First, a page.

The touchstone in disability cases is the ability to work. More specifically, the test is whether an individual can perform a Substantial Gainful Activity (SGA). One of the first tests of whether work is SGA is earnings. In 2015, earnings of $1,090 per month (before taxes) suggests the work is SGA.
If you are working in a sheltered workshop, you may or may not be earning the amounts you are being paid. The fact that the sheltered workshop or similar facility is operating at a loss or is receiving some charitable contributions or governmental aid does not establish that you are not earning all you are being paid. Since persons in military service being treated for severe impairments usually continue to receive full pay, we evaluate work activity in a therapy program or while on limited duty by comparing it with similar work in the civilian work force or on the basis of reasonable worth of the work, rather than on the actual amount of the earnings.
The idea behind sheltered work is that an individual may not be earning all of what they are being paid. The value of the individual’s work may be half (or a different percentage) of the amount actually paid. The amount paid over the value of the work is a subsidy. Social Security only counts the value of the work and not the subsidy in determining if the work is SGA.
For may injured soldiers, before discharge from their branch of service, they may be placed into a Warrior Transition Unit (WTU) or similar program. While the soldier’s salary stays the same, the duties are greatly reduced.
Do the earnings while in a WTU count as SGA?
According to Social Security Ruling SSR 84-24 , they probably will not count as SGA:
A person in the military service who is being treated for a severe impairment usually continues to receive full pay. Therefore, for SGA purposes, it is not appropriate to evaluate his or her work activity based on the amount of pay received. Instead, it is necessary to use non-monetary SGA criteria in assessing the work activity of a service person receiving treatment at a military hospital and working in a designated therapy program or on limited duty. That is, we compare the activity with similar work in the civilian work force and determine its reasonable worth.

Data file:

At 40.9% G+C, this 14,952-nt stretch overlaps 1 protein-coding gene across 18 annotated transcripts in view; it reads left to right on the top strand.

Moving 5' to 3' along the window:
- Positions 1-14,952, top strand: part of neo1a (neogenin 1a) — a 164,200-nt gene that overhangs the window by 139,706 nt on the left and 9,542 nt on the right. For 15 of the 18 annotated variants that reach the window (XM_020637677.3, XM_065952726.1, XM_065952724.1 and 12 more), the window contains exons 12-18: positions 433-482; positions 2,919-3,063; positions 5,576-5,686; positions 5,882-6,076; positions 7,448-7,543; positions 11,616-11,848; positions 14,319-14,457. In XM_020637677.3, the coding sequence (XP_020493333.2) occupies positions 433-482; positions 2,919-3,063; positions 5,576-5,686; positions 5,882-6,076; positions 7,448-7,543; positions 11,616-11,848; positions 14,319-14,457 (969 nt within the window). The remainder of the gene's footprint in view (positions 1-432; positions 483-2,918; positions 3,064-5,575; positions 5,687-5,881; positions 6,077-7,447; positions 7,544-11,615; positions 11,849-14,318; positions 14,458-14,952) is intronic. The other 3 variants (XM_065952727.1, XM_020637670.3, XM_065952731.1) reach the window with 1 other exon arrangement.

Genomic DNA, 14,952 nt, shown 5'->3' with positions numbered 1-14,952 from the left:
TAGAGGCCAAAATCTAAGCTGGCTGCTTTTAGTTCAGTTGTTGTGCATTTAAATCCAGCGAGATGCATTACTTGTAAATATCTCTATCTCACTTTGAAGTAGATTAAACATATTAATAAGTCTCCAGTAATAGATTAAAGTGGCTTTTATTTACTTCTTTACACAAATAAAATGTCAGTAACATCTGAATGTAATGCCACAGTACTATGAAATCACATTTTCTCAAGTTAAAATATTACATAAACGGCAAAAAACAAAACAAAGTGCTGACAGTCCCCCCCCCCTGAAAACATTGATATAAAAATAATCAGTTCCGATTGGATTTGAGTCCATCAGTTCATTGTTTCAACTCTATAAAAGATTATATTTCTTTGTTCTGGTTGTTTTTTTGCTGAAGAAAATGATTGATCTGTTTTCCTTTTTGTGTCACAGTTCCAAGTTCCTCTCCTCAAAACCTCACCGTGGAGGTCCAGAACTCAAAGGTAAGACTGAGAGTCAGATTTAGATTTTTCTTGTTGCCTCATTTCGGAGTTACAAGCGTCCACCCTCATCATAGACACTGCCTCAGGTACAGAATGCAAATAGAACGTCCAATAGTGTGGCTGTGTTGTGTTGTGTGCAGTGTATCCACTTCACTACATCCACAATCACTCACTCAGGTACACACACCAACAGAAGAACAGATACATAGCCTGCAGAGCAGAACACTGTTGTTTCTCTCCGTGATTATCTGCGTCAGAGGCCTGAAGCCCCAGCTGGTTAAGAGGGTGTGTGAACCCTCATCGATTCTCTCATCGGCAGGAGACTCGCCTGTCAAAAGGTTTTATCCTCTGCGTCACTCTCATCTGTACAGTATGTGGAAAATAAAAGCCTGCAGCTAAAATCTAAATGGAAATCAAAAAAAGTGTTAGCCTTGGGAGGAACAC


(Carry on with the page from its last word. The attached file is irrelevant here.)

Severely impaired service persons may, for example, be placed on limited duty status and put to work in a hospital, office, mailroom, laboratory, or the like. The controlling factor in these cases is an objective evaluation of the work activity itself, and not the service person’s duty status, or whether or not a formal therapy program is involved. The fact that a therapy program or limited duty status is involved necessarily suggests that special conditions may exist.
This requires that we consider the real value of the work effort within the military setting and then equate its value to similar work in a nonmilitary setting.
In short, Social Security has to consider the real value of the work performed while in a light duty situation. This is especially important when a soldier’s main duty is showing up on post and attending doctor appointments.
So, if you are still in the military AND applying for Social Security disability, is critical to document the following:
- When you entered the WTU.
- The duties performed in the WTU. A good way to do this is by getting a letter from a supervising officer.
- The current or estimated date of separation from the military.
Depending on the duties, you may be able to show that your pay is largely subsidized and prevent an automatic denial based on earnings.
Note: This does not automatically mean that the work performed is not SGA. However, it many cases, it is quite likely that the work performed as part of a WTU will not be considered SGA, even if the earnings are over the SGA threshold.